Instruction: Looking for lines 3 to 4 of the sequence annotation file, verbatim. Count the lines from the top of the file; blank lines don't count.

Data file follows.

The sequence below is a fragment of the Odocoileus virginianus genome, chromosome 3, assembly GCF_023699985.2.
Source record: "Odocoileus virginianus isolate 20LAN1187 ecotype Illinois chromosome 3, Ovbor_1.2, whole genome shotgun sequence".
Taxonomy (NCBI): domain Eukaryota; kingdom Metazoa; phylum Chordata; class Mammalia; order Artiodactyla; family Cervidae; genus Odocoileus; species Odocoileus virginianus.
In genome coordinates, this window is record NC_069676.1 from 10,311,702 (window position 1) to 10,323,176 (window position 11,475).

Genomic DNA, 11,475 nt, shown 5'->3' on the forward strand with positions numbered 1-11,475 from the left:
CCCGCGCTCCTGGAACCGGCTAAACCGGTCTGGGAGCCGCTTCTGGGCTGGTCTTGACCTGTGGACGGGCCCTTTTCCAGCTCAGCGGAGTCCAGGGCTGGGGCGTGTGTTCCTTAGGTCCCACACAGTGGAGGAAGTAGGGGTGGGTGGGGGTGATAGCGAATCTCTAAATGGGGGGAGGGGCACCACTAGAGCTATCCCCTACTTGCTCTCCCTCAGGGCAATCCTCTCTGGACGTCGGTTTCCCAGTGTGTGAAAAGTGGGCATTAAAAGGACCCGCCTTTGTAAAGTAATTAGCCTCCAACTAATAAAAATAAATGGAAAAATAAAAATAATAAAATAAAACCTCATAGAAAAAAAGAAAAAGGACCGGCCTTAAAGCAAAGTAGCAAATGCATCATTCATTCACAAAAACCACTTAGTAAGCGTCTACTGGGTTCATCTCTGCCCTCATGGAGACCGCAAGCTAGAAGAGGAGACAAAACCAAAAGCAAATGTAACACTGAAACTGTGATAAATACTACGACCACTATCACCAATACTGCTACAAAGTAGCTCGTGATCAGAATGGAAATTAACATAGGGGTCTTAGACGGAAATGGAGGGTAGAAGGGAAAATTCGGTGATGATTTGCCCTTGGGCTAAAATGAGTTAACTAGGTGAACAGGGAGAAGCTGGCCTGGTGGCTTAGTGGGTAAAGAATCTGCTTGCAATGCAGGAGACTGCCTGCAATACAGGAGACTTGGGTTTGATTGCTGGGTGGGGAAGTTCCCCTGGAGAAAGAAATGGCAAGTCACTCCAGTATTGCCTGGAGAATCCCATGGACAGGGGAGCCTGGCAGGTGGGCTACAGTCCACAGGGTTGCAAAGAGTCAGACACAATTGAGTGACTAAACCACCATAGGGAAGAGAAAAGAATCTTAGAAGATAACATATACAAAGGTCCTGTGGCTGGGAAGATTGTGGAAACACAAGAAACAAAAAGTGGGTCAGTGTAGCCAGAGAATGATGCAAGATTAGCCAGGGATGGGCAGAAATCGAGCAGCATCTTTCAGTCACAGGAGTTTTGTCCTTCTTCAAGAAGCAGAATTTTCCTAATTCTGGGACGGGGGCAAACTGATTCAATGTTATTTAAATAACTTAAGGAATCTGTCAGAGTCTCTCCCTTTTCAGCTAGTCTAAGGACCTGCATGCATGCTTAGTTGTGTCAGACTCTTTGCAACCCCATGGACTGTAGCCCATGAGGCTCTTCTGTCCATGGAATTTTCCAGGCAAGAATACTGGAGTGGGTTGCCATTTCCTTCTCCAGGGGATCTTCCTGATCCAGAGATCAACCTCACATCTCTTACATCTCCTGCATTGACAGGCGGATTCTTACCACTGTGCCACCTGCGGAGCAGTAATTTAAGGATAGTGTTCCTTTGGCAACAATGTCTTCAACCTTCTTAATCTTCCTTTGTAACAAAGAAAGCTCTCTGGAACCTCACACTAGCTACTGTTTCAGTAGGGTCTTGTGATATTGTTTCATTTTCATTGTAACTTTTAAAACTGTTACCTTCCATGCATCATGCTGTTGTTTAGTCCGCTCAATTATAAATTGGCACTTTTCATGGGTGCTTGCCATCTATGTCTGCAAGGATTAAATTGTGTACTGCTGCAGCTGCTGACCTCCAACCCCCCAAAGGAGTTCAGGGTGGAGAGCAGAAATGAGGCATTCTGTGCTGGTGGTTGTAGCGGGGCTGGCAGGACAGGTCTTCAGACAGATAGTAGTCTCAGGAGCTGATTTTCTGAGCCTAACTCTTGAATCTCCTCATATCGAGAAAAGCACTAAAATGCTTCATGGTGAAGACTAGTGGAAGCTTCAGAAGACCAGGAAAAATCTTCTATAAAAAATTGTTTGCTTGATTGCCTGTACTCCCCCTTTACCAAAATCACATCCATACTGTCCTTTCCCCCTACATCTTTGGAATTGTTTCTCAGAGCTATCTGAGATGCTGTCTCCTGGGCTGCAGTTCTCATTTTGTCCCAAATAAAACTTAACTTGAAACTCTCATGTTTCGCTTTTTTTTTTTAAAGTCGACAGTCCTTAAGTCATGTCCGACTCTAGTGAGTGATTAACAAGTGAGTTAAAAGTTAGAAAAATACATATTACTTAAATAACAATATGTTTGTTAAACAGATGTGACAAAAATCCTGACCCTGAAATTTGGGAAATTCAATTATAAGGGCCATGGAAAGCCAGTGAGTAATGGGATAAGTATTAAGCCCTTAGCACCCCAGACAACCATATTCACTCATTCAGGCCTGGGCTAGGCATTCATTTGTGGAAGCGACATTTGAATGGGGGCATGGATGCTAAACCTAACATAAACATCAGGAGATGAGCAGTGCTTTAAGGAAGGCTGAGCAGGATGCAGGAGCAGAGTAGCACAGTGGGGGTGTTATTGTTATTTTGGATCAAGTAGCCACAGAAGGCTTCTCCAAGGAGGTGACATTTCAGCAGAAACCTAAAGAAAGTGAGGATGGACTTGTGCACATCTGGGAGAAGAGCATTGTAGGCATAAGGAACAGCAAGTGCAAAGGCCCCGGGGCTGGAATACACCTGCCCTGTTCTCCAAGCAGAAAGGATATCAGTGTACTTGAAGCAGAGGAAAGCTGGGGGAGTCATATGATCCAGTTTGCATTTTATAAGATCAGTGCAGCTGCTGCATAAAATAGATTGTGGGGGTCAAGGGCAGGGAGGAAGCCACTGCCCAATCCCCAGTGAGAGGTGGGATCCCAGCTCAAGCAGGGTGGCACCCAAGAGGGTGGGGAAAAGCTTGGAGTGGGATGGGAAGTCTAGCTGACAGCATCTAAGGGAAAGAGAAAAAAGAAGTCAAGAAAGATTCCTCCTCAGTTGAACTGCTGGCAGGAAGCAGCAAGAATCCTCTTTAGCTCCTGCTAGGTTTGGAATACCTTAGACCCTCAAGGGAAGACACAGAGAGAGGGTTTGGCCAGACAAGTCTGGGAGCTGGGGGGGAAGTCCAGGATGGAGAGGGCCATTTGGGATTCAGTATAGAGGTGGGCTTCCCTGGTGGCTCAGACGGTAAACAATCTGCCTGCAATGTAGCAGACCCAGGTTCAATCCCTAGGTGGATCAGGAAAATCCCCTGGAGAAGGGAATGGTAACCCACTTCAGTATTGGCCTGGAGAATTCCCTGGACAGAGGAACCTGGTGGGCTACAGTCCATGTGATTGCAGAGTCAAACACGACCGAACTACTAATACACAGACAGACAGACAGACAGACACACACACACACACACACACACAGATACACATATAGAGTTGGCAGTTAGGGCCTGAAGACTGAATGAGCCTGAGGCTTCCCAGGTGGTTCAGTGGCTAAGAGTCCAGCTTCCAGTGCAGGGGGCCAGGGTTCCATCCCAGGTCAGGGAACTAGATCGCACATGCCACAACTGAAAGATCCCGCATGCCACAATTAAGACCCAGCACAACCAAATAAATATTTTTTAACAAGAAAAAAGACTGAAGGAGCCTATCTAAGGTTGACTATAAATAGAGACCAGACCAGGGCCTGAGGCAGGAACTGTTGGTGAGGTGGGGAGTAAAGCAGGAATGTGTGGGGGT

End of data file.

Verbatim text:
Taxonomy (NCBI): domain Eukaryota; kingdom Metazoa; phylum Chordata; class Mammalia; order Artiodactyla; family Cervidae; genus Odocoileus; species Odocoileus virginianus.
In genome coordinates, this window is record NC_069676.1 from 10,311,702 (window position 1) to 10,323,176 (window position 11,475).